5. Evaluate the major social and cultural challenges facing youth in their development and maturation, including delinquency, violence, substance use and abuse, sexuality and teen pregnancy, and risk-taking behaviors.
Class Assessment:
Refer to the Course Schedule for detailed information on the learning assignments and assessments.

Weekly Discussions: Participate in each of the 8 weekly discussions according to the Discussion Rubric on the Participation page. Discussions for weeks 1-8 are required and are worth 25 points each.

Weekly Activities: These assignments will help you apply the course material. Your response should be a minimum of two paragraphs. You should follow the Weekly Activities Rubrics on the Activity Pages. Weekly activities for weeks 1,3, 6-7 are required and are worth 25 points each.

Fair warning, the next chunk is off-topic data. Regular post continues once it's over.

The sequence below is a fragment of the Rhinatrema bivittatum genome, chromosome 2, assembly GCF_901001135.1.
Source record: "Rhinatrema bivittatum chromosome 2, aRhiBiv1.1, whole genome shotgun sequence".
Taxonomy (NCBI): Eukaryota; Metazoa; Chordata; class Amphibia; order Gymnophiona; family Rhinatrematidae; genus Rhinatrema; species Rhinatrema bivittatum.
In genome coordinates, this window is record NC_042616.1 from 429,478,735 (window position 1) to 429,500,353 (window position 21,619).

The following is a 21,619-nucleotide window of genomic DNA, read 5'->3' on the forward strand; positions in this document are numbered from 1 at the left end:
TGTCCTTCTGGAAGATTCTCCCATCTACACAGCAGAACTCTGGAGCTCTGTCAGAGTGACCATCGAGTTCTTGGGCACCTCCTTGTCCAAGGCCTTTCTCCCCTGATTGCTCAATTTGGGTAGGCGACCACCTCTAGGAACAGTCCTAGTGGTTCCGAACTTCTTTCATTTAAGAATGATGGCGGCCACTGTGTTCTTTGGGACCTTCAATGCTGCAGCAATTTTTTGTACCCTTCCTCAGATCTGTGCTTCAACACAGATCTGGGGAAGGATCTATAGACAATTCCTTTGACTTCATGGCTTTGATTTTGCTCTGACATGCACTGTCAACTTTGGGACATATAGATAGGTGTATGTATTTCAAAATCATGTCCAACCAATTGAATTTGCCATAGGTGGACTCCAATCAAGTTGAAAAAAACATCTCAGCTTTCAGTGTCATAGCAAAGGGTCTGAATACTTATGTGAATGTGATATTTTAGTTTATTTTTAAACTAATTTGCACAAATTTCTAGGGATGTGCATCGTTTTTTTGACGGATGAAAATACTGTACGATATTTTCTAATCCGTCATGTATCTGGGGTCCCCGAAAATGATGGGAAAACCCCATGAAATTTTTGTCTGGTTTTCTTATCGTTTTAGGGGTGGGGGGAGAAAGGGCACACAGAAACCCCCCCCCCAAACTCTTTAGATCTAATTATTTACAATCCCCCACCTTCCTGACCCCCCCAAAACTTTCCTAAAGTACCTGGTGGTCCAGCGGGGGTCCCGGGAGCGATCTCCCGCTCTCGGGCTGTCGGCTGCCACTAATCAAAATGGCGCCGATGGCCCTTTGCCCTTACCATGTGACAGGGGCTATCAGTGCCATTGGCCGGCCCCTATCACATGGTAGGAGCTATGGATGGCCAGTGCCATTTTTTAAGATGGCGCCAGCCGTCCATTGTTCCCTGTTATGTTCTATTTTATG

Weekly Quizzes: Take the weekly quiz, which consist of ten questions (multiple choice and true/false questions) worth 2 points each. You have one hour to complete the quiz.  Refer to the schedule to view due dates. Quizzes for week 1-7 are required and are worth 20 points each.

Reflection Papers: Write an essay on the assigned topic (a minimum of 750 words and a maximum of 1000 words). Refer to the schedule to view the due dates. For each assignment, the student uploads the assignment to the Dropbox. Reflection papers are required and are worth 50 points each.
Outline and Annotated Bibliography:  This is the outline for your core assessment and 5 annotated bibliographies of your academic sources.  This is due week 7 and is worth 35 points.